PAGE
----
Based on the direction of national conversation, social media stand discredited in Nigeria as sources of authentic evidence. That is the second lesson: a compelling case building in support of a cause is critical to dislodging the opponents’ case against it. Those who believe in the democratic affordances of social media have to build in its favour a compelling case as the Honourable Minister of Information has been doing against it in the past four years.
Meanwhile, Alhaji Lai Mohammed did not invent the strategy of discrediting information platforms to control the public mind. The now outgoing President of the United States of America Donald J. Trump does it even better. The first task President Trump accomplished to gain the control of the public mind was to brand as ‘fake news’ media houses that are ideologically at variance with him. It worked like magic or how else does one explain a typical Trump supporter cursing CNN and praising FOX for publishing the same election figures, with the two media platforms diverging only in interpretation of the figures? Despite days of aggregating evidence to prove the integrity of the election, CNN, in its capacity as a major media arm of the Democratic Party, could not allay the fears of Biden supporters over Trump’s refusal to concede, neither could it win over with hard evidence the followers of Trump. When a platform is discredited, everything that comes from it becomes suspect to those sympathetic toward the source of the discredit.
Back to Nigeria, the current government especially has so much created a dreadful image of social media that many Nigerians, especially politicians, daily live in fear of the platforms. For those in that category, to believe evidence from social media is to validate the platforms as sources of authentic evidence which may work against them in future. Hence, they side with official narratives. Here is the third lesson: in the battle for the control of the public mind, reliance on a discredited platform is a disadvantage. As it stands today in Nigeria, social media have become too discredited and too convenient to take the central stage in the quest for the illusive good and responsive governance.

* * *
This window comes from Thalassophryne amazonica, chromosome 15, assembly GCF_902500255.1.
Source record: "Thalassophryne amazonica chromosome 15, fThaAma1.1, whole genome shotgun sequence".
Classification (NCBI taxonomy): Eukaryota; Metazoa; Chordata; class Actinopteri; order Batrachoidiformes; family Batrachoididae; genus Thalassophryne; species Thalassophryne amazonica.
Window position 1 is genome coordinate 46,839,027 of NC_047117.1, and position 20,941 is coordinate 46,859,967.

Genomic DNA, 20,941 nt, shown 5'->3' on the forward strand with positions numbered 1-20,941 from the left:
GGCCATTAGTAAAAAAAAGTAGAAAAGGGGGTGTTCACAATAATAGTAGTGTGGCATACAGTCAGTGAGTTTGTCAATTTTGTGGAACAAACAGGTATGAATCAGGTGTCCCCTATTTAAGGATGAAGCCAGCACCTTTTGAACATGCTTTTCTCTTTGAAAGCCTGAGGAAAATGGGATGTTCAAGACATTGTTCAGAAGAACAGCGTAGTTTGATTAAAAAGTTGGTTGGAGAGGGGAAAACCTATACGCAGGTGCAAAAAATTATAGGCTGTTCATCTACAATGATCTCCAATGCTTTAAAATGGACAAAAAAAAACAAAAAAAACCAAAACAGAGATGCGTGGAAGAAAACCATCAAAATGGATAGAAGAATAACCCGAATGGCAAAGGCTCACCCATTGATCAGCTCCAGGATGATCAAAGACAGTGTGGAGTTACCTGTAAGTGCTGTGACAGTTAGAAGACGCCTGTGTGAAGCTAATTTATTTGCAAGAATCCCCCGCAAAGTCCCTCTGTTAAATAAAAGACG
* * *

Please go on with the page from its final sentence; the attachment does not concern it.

Government response to the peaceful and well-coordinated #EndSARS protest calls for reflection on the part of the protesters and not for a rush into another protest. Retreat is not cowardice. The kind of organisation, coordination, and networking witnessed during the protest will achieve even more if they are sustained and properly channelled. Besides mutating into politically conscious groups, in the immediate, #EndSARS protesters can deploy those values into demanding accountability from the government on the same social media, but this time based only on compelling evidence. If this path is taken, we will rid social media of the bad label and rescue the public mind from government officials who have appropriated for themselves the loyalty of public institutions which rightfully belongs only to the state – the citizens.
Oladapo wrote from University of Ibadan.